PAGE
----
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    Humanity is creating a more and more interconnected world. In less than 50 years, we have developed new forms of communication, not only much faster and more accessible, but also with an increased capacity of conveying what we want to express and say. Apparently, the space for misunderstanding should be smaller. However, there are still moments when we are unable to express exactly what we want, lacking words that serve the purpose. These would be extremely precious for the clarity of our speech.

    If it is a fact that there is, and probably always will be, a gap between meaning and interpretation, emotion and intention, it is also true that by expanding our lexicon, we automatically increase our expression capacity. However, if there is no such word in our language, it does not mean that there isn’t in another.

    This is how the so-called untranslatable words entered my world and inspired me to write a new cycle of compositions titled “Lost in Translation”. These words can be the solution to things we have always thought, but never knew how to name them. Or, they can even mean something we never thought of, opening up our mind for new perspectives and cultivating the imagination.

    Words are without any doubt a tool and, like any tool, they are born after a certain need. That’s why it is so curious to notice that a given culture doesn’t have a word for a certain idea / object / action even if this is present in their lives. At the same time, another culture felt the need to create their own word. It is also extremely curious and sometimes hilarious to observe that some of these untranslatable words are occasionally associated with the lifestyle, the geographical location or even the philosophy of a particular culture. A great example is Karelu, a Tulu word that means the mark left on the skin by wearing something tight.

    Although we want to systematically differentiate and leave our mark in the world, the truth is that we are all made of the same material. That’s why languages have an enormous weight and are responsible, in large part, for acculturation. It is in this process that the identity of a civilization is created. For me, these unique and distinct characteristics make the world so special and Human civilization so interesting.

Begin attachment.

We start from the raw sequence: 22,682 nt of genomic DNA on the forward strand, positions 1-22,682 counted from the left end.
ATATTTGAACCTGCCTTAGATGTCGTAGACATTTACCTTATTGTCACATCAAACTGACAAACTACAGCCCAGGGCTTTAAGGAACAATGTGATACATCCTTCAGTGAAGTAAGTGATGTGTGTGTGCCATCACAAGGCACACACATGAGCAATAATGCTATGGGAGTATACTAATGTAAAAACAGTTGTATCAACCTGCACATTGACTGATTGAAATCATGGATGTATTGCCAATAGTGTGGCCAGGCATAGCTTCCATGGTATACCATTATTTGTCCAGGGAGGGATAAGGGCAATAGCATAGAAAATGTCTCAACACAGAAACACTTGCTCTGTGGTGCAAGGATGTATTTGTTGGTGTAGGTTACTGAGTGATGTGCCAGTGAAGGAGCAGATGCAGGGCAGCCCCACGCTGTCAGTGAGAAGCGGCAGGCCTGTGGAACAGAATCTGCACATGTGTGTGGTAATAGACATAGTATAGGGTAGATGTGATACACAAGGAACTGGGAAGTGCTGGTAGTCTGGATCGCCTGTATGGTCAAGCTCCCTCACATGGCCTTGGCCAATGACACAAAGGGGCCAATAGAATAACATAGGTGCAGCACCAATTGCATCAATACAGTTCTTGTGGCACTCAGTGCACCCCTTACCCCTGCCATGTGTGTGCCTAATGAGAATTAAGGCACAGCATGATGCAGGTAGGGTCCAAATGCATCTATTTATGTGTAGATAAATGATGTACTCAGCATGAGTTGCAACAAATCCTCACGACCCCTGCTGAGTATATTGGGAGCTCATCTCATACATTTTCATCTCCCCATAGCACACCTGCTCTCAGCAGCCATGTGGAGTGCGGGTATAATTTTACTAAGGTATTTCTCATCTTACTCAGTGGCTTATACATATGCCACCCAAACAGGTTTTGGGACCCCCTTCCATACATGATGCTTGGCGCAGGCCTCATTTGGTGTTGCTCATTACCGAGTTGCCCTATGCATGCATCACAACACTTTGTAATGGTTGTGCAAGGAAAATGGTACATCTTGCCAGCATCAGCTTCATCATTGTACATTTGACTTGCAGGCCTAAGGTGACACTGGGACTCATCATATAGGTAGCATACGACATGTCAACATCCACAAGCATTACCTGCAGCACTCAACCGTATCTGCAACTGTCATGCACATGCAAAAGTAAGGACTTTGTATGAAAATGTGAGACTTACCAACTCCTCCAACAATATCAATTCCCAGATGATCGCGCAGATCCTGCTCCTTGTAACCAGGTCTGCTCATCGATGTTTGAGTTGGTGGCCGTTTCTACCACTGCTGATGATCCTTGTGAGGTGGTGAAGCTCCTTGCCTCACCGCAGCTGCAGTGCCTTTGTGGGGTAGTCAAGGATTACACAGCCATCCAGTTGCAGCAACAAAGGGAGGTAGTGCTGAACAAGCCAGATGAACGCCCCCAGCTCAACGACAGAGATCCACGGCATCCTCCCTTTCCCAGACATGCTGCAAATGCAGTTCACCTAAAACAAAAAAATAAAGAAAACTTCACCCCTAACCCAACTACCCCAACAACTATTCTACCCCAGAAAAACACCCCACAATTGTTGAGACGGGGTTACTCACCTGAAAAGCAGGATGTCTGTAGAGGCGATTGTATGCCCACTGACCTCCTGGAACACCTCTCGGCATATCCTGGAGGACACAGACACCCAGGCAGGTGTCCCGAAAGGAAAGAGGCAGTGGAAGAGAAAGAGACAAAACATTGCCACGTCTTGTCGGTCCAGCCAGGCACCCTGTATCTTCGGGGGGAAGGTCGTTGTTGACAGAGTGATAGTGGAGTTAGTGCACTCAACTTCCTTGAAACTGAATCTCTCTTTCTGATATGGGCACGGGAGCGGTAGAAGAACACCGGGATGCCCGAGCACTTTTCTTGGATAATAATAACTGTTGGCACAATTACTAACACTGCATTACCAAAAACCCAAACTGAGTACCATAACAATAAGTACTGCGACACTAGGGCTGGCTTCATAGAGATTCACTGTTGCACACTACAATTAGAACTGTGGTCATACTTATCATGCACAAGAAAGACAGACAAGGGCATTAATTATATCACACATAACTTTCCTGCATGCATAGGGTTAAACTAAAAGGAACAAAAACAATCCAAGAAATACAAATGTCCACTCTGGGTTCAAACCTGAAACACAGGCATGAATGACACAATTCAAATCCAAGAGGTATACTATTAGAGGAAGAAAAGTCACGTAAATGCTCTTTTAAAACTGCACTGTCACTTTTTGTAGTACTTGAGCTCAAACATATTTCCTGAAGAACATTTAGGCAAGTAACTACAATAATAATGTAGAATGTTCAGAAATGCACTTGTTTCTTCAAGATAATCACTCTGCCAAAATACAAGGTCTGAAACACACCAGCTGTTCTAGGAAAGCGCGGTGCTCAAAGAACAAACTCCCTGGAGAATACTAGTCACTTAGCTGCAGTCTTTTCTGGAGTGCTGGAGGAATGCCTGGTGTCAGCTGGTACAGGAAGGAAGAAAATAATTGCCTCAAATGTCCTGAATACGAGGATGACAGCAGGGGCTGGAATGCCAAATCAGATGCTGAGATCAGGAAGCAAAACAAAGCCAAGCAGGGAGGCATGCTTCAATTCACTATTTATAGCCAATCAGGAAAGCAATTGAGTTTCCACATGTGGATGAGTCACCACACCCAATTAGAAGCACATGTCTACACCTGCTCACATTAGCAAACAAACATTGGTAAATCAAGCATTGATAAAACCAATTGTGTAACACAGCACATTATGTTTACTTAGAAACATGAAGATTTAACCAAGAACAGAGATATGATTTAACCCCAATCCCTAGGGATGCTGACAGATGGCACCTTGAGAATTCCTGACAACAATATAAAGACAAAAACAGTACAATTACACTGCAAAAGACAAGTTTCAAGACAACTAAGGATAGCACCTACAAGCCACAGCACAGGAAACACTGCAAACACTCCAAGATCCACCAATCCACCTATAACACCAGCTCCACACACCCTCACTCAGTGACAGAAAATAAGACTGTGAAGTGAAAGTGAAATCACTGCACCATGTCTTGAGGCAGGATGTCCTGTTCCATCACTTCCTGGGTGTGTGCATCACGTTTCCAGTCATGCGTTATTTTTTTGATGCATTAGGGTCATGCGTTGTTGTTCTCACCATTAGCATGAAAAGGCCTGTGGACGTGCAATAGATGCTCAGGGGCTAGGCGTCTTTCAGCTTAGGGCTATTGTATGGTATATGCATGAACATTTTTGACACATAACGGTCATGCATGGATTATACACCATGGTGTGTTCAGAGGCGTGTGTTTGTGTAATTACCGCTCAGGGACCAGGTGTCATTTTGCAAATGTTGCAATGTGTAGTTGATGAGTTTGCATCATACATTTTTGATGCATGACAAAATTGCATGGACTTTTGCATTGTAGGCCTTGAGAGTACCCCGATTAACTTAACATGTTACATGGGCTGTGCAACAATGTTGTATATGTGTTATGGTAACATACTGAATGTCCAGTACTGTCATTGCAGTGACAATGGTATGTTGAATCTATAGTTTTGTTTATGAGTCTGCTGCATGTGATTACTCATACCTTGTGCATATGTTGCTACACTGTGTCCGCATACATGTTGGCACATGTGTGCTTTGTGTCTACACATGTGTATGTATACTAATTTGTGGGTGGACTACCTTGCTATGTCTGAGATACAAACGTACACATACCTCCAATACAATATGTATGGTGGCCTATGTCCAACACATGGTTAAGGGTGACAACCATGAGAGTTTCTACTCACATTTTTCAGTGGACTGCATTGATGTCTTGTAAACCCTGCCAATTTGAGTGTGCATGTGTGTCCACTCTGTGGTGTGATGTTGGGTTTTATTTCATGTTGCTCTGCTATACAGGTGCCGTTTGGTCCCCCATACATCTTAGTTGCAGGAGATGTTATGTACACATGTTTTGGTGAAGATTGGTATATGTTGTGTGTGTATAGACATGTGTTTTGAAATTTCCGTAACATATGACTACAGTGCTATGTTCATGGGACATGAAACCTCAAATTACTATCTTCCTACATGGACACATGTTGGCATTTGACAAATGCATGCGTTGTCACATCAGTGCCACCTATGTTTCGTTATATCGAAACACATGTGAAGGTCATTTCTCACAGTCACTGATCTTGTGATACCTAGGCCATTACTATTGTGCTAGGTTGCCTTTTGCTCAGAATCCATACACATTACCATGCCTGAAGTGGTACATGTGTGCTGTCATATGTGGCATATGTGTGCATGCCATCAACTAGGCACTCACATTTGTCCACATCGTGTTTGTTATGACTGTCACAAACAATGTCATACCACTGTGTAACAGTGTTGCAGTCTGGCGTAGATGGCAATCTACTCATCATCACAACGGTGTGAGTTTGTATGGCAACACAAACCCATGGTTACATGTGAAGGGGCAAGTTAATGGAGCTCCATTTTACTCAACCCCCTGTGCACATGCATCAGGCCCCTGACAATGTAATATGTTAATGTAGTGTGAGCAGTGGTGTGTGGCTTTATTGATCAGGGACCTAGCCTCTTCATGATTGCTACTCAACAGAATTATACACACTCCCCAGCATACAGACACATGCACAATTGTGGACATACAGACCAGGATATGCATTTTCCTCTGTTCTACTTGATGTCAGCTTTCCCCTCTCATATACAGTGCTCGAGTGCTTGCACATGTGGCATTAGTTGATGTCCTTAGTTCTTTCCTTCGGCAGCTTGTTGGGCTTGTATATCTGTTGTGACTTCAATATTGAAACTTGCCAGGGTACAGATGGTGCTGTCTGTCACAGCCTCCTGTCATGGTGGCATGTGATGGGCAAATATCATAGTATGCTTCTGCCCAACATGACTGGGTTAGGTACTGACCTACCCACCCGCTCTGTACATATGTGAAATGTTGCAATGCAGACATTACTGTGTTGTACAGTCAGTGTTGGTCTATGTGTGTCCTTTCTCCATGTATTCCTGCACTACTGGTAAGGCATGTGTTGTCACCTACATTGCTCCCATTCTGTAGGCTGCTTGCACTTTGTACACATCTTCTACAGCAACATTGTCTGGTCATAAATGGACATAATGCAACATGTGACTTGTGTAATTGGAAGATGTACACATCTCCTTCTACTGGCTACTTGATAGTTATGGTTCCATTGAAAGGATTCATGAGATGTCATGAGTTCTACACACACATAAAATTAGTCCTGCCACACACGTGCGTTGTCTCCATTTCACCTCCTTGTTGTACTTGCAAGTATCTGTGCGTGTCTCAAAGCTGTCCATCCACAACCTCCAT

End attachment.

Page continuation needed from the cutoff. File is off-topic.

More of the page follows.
It’s unquestionable that music is a language and curiously an universal one. From the most remote tribes of Papua New Guinea to the cosmopolitan and avant-garde movements of large cities, music serves as a "vehicle" for communication and interaction. It’s this link between language and music, unique words and unique musical moments that “Lost in Translation” explores. If learning a new word is, by itself, already a rewarding and exciting thing, if we add music to this learning process, the experience will surely be enhanced.

    Wittgenstein said that "the limits of my language mean the limits of my world". I truly believe this. This does not mean that the world is not bigger than what we know. In fact, it is bigger and deeper than what we really know and the mental projection we create of it, that is, our reality. That is why, I believe that as we learn new words, our conscience becomes more sensitive to others, we become more empathetic and our world becomes richer.

    The same happens as we are in contact with unfamiliar music. That’s also why “Lost in Translation” embraces the unknown, by having a very strong improvisational and spontaneous component, making each performance very unique.

    Musically, this new cycle was inspired by the influences that I have absorbed in recent years, not only because I am exposed to the New York Jazz scene, but also because I travel regularly to other countries. The relentless search for new sounds has led me to discover and explore musical areas such as improvised music, experimental music and contemporary classical music.

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from Lost in Translation, released October 15, 2021


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André Carvalho New York, New York

Portuguese bassist André Carvalho is an active NY freelancer whose works AllAboutJAzz described as “both in bounds and out of this world.” Nate Chinen of The New York Times dubbed André a bassist “you should get to know.” He’s played with Chris Cheek and Will Vinson and his performance credits range from the Colors Jazz Festival and Jazz Festival Ljubliana, to Blue Note and Barbican Center. ... more

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